Vladimir Brezina

Vladimir Brezina
Mount Sinai School of Medicine
New York, United States

Speaker of Workshop 1

Will talk about: Making the connectome work: Lessons from simple systems

Bio sketch:

Vladimir Brezina is an Associate Professor at the Mount Sinai School of Medicine. His research focuses on the central pattern generating and neuromuscular circuits that participate in various feeding behavior of the mollusc Aplysia. For example, their output is controlled, both centrally and in the periphery, by complex local networks of interacting neuromodulators. The experimentally advantageous Aplysia system permits the cellular effects of the modulators to be dissected, using such techniques as voltage and patch clamp, optical recordings of contractions of single muscle fibers, and intracellular calcium measurements. The effects can then be functionally reconstructed in the behavioral context in semi-intact and intact preparations, and understood conceptually with the use of realistic as well as more abstract mathematical modeling techniques. The goal is to understand not just the Aplysia system but to derive from it more general principles governing the operation of such control mechanisms in biological systems.

Talk abstract:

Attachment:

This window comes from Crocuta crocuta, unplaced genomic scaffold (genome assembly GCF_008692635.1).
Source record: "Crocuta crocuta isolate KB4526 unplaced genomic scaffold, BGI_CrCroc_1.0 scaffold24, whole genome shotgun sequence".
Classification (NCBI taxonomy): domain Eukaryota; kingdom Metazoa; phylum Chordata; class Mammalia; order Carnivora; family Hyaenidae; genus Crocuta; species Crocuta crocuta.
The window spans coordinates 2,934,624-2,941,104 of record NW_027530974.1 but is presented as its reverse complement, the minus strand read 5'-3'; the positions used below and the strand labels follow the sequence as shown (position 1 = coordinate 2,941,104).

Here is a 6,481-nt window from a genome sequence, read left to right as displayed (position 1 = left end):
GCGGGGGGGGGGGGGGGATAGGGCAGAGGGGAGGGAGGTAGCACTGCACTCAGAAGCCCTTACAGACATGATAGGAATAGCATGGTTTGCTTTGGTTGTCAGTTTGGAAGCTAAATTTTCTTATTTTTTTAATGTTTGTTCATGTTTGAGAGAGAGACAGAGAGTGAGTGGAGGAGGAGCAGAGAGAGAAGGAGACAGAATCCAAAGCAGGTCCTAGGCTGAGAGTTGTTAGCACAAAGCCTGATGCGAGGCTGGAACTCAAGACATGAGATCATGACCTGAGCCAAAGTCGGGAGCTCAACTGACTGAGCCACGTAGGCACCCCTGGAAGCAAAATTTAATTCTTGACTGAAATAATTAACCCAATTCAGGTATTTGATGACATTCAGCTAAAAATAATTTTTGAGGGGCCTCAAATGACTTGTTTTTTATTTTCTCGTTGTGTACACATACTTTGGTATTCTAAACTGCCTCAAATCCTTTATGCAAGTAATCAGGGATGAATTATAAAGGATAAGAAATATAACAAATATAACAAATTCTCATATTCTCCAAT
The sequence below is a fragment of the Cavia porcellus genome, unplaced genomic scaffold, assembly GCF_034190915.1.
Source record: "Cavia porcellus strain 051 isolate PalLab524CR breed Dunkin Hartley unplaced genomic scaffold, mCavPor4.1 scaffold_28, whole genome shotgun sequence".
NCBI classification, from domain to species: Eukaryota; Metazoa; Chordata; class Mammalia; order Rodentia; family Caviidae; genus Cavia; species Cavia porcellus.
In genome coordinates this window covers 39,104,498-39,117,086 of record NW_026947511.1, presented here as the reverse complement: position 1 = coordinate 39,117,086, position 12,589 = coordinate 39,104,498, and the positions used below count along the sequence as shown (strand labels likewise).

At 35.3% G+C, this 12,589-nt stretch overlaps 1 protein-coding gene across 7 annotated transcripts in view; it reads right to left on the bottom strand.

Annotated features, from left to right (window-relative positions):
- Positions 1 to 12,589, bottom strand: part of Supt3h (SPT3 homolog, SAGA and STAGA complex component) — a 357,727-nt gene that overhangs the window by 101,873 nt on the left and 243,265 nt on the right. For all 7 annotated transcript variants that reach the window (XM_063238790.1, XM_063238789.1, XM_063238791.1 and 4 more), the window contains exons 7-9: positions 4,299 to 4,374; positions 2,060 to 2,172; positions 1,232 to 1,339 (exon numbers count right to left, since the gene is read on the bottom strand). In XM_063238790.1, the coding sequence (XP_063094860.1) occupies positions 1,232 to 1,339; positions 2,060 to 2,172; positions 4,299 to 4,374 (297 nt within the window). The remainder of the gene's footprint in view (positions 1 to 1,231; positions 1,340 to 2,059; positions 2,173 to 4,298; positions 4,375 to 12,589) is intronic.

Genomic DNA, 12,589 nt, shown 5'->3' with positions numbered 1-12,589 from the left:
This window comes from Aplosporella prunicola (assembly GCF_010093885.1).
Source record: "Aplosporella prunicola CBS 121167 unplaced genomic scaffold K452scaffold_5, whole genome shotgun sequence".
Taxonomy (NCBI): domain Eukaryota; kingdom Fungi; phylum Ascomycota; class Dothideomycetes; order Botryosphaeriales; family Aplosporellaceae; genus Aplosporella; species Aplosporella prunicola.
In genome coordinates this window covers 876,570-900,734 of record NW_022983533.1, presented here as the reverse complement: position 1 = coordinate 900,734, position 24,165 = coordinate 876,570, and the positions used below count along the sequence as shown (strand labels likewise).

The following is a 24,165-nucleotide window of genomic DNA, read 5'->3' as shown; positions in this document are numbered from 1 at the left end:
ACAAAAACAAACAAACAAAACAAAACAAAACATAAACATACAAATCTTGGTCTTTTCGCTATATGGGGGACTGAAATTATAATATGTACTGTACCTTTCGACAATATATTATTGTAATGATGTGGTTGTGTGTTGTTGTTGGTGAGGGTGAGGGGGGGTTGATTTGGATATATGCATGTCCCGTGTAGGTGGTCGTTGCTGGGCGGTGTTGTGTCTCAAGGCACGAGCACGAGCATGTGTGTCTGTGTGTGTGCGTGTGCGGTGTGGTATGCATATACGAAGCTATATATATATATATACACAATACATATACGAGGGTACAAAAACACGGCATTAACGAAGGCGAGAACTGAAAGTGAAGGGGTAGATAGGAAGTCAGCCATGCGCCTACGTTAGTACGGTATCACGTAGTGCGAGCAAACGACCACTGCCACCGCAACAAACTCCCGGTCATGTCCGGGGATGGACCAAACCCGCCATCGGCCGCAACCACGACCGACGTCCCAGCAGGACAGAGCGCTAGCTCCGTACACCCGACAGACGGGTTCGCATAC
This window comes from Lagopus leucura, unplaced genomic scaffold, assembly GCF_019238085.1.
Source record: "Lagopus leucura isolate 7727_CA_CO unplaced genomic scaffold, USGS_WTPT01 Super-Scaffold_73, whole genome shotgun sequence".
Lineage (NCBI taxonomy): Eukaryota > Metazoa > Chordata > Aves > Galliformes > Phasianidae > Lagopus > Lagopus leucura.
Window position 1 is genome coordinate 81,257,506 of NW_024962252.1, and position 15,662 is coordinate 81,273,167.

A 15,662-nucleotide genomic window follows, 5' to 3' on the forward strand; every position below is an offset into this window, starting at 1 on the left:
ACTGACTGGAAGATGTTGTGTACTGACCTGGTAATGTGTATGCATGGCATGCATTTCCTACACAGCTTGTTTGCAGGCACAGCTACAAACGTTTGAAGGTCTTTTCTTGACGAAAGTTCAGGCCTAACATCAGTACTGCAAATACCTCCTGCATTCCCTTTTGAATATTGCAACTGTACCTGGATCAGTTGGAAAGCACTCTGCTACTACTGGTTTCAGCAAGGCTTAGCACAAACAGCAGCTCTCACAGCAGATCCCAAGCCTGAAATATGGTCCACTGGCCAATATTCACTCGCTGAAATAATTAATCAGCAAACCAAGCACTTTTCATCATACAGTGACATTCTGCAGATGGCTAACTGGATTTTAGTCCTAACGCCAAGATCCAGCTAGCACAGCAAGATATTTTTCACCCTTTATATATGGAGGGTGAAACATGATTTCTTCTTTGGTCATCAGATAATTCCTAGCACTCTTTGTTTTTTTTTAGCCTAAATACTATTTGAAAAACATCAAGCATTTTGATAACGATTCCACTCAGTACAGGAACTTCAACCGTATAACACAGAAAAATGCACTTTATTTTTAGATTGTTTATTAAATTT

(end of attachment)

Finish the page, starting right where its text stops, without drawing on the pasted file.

Great progress is being made in mapping the neuronal wiring diagrams—the connectomes—of nervous systems. It is hoped by some researchers that once the full complement of the connections has been mapped, reassembling the connections in a model of the nervous system will allow the “emergent” properties of the nervous system to manifest themselves: the brain will simply work. Yet we already have connectomes mapped at the level of the individual neurons for some simple circuits, such as the crustacean stomatogastric ganglion, and even the complete connectome for one entire nervous system, that of the nematode worm Caenorhabditis elegans, and from none of these connectomes has the function of the brain simply emerged. These simple systems have enabled analysis of this failure. I will discuss in particular one cause of the failure. In these simple systems, it has become clear that the static connectome is dynamically modified and supplemented by multiple actions of neuromodulators—neurotransmitters, neuropeptides, diffusible gaseous messengers—that can be so complex that they can be thought of as constituting a biochemical network that combines with the neuronal network of the connectome to perform the computations of the nervous system. Thus the connectome alone is not sufficient to specify, and permit us to understand, the computations that underlie behavior. In my presentation I will discuss this and other lessons that simple systems offer for making more complex connectomes, including that of the human brain, work.